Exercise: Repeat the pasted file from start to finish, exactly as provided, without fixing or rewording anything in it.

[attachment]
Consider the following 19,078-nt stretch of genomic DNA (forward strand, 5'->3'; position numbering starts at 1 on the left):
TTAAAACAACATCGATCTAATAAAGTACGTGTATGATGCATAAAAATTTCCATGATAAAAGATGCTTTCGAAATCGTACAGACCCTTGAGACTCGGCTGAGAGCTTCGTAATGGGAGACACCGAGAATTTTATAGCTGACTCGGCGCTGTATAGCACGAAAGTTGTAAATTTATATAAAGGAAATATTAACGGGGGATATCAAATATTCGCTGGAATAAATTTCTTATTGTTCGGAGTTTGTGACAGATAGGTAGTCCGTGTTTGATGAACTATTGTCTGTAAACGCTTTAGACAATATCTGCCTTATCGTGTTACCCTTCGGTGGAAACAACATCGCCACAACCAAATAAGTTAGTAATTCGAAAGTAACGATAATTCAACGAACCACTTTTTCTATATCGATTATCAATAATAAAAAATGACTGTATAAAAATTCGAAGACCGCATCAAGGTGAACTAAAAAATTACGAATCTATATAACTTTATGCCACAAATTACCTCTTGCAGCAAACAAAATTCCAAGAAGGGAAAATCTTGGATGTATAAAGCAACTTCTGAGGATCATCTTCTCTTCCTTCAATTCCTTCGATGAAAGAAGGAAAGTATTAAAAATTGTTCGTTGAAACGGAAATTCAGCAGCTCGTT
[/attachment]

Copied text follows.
Consider the following 19,078-nt stretch of genomic DNA (forward strand, 5'->3'; position numbering starts at 1 on the left):
TTAAAACAACATCGATCTAATAAAGTACGTGTATGATGCATAAAAATTTCCATGATAAAAGATGCTTTCGAAATCGTACAGACCCTTGAGACTCGGCTGAGAGCTTCGTAATGGGAGACACCGAGAATTTTATAGCTGACTCGGCGCTGTATAGCACGAAAGTTGTAAATTTATATAAAGGAAATATTAACGGGGGATATCAAATATTCGCTGGAATAAATTTCTTATTGTTCGGAGTTTGTGACAGATAGGTAGTCCGTGTTTGATGAACTATTGTCTGTAAACGCTTTAGACAATATCTGCCTTATCGTGTTACCCTTCGGTGGAAACAACATCGCCACAACCAAATAAGTTAGTAATTCGAAAGTAACGATAATTCAACGAACCACTTTTTCTATATCGATTATCAATAATAAAAAATGACTGTATAAAAATTCGAAGACCGCATCAAGGTGAACTAAAAAATTACGAATCTATATAACTTTATGCCACAAATTACCTCTTGCAGCAAACAAAATTCCAAGAAGGGAAAATCTTGGATGTATAAAGCAACTTCTGAGGATCATCTTCTCTTCCTTCAATTCCTTCGATGAAAGAAGGAAAGTATTAAAAATTGTTCGTTGAAACGGAAATTCAGCAGCTCGTT